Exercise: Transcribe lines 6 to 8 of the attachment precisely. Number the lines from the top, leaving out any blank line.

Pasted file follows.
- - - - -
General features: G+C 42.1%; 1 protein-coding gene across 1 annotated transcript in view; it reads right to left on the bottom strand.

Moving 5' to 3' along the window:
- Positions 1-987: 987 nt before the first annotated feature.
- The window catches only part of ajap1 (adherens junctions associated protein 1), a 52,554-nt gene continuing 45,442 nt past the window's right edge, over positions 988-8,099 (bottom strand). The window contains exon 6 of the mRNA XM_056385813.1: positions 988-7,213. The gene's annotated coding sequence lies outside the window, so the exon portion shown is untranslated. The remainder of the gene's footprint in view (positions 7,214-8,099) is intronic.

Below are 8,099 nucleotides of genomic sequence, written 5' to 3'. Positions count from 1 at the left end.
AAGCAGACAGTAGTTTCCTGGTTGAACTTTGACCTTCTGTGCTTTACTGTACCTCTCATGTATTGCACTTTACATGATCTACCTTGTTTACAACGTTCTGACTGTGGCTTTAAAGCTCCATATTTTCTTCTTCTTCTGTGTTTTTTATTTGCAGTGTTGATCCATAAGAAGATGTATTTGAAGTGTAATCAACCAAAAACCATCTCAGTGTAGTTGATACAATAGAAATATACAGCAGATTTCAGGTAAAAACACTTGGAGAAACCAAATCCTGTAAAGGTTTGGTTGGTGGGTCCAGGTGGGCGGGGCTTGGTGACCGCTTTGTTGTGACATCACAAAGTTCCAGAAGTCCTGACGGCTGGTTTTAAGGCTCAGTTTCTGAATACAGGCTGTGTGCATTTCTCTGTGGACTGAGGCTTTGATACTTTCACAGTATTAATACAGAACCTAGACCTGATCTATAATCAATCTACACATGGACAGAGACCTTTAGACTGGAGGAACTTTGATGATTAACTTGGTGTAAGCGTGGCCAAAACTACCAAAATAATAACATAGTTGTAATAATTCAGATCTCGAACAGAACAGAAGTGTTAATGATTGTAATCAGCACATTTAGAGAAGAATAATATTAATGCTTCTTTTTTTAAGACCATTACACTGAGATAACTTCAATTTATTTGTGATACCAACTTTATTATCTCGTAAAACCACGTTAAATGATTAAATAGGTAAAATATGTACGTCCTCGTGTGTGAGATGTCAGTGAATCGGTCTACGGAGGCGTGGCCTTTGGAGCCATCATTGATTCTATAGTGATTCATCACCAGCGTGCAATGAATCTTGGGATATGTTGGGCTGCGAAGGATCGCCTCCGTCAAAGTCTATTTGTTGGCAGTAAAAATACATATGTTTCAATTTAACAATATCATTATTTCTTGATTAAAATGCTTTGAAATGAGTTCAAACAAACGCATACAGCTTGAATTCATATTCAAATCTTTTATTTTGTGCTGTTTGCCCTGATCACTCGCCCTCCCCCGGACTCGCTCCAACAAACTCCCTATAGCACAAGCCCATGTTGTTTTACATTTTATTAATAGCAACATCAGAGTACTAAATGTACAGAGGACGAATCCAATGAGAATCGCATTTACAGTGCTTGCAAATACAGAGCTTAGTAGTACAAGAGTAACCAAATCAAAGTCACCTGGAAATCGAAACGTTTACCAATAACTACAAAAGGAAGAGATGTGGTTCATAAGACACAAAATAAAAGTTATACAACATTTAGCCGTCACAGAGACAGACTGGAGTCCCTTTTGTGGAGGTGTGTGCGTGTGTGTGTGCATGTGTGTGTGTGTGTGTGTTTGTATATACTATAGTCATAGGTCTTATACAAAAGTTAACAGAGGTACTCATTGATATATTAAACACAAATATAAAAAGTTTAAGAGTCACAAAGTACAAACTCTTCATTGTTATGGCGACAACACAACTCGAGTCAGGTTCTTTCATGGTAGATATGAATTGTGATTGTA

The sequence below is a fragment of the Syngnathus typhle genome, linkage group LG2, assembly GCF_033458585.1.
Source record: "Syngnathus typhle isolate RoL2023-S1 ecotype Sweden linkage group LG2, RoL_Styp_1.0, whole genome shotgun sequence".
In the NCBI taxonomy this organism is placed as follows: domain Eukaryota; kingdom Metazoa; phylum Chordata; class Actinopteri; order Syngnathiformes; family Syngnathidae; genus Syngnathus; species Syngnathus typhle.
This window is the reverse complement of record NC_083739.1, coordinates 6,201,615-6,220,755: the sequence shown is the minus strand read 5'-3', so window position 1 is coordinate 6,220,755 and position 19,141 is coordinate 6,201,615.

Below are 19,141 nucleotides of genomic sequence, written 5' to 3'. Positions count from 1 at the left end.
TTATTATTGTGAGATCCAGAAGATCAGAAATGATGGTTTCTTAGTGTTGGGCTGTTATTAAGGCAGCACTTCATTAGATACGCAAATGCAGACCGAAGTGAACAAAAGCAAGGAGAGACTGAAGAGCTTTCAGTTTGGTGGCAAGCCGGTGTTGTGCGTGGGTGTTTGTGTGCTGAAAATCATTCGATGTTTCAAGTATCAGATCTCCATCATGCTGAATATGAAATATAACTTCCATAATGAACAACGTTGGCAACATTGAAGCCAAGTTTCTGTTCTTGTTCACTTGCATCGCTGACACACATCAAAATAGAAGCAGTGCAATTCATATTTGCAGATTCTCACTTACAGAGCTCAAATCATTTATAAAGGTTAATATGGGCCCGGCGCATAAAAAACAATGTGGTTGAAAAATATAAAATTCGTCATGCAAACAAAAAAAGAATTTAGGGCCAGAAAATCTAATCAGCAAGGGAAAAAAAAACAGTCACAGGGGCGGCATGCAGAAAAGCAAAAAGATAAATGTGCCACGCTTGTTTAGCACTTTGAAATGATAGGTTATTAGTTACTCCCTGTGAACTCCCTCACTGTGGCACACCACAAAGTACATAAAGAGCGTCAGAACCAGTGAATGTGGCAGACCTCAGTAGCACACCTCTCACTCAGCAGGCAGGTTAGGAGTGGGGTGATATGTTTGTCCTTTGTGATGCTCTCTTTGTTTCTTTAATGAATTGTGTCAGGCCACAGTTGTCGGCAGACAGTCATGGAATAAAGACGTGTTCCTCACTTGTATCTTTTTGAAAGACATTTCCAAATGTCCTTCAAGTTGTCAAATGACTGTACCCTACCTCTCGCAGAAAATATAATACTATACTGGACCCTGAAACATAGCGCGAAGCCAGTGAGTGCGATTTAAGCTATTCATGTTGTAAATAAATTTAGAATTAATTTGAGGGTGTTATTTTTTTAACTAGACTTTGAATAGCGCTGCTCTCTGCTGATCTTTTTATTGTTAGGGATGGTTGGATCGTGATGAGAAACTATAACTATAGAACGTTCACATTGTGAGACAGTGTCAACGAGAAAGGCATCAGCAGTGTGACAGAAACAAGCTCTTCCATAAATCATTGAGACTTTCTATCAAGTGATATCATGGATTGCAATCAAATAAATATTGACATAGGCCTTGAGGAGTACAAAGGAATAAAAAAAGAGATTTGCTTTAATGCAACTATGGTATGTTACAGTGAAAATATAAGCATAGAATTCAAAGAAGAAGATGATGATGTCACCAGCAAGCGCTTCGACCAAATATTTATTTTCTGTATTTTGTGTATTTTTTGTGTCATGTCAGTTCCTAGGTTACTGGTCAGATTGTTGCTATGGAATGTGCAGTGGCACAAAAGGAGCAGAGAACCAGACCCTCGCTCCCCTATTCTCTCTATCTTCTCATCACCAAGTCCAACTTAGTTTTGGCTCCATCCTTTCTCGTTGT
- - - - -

AAGCAGACAGTAGTTTCCTGGTTGAACTTTGACCTTCTGTGCTTTACTGTACCTCTCATGTATTGCACTTTACATGATCTACCTTGTTTACAACGTTCTGACTGTGGCTTTAAAGCTCCATATTTTCTTCTTCTTCTGTGTTTTTTATTTGCAGTGTTGATCCATAAGAAGATGTATTTGAAGTGTAATCAACCAAAAACCATCTCAGTGTAGTTGATACAATAGAAATATACAGCAGATTTCAGGTAAAAACACTTGGAGAAACCAAATCCTGTAAAGGTTTGGTTGGTGGGTCCAGGTGGGCGGGGCTTGGTGACCGCTTTGTTGTGACATCACAAAGTTCCAGAAGTCCTGACGGCTGGTTTTAAGGCTCAGTTTCTGAATACAGGCTGTGTGCATTTCTCTGTGGACTGAGGCTTTGATACTTTCACAGTATTAATACAGAACCTAGACCTGATCTATAATCAATCTACACATGGACAGAGACCTTTAGACTGGAGGAACTTTGATGATTAACTTGGTGTAAGCGTGGCCAAAACTACCAAAATAATAACATAGTTGTAATAATTCAGATCTCGAACAGAACAGAAGTGTTAATGATTGTAATCAGCACATTTAGAGAAGAATAATATTAATGCTTCTTTTTTTAAGACCATTACACTGAGATAACTTCAATTTATTTGTGATACCAACTTTATTATCTCGTAAAACCACGTTAAATGATTAAATAGGTAAAATATGTACGTCCTCGTGTGTGAGATGTCAGTGAATCGGTCTACGGAGGCGTGGCCTTTGGAGCCATCATTGATTCTATAGTGATTCATCACCAGCGTGCAATGAATCTTGGGATATGTTGGGCTGCGAAGGATCGCCTCCGTCAAAGTCTATTTGTTGGCAGTAAAAATACATATGTTTCAATTTAACAATATCATTATTTCTTGATTAAAATGCTTTGAAATGAGTTCAAACAAACGCATACAGCTTGAATTCATATTCAAATCTTTTATTTTGTGCTGTTTGCCCTGATCACTCGCCCTCCCCCGGACTCGCTCCAACAAACTCCCTATAGCACAAGCCCATGTTGTTTTACATTTTATTAATAGCAACATCAGAGTACTAAATGTACAGAGGACGAATCCAATGAGAATCGCATTTACAGTGCTTGCAAATACAGAGCTTAGTAGTACAAGAGTAACCAAATCAAAGTCACCTGGAAATCGAAACGTTTACCAATAACTACAAAAGGAAGAGATGTGGTTCATAAGACACAAAATAAAAGTTATACAACATTTAGCCGTCACAGAGACAGACTGGAGTCCCTTTTGTGGAGGTGTGTGCGTGTGTGTGTGCATGTGTGTGTGTGTGTGTGTTTGTATATACTATAGTCATAGGTCTTATACAAAAGTTAACAGAGGTACTCATTGATATATTAAACACAAATATAAAAAGTTTAAGAGTCACAAAGTACAAACTCTTCATTGTTATGGCGACAACACAACTCGAGTCAGGTTCTTTCATGGTAGATATGAATTGTGATTGTA

The sequence below is a fragment of the Syngnathus typhle genome, linkage group LG2, assembly GCF_033458585.1.
Source record: "Syngnathus typhle isolate RoL2023-S1 ecotype Sweden linkage group LG2, RoL_Styp_1.0, whole genome shotgun sequence".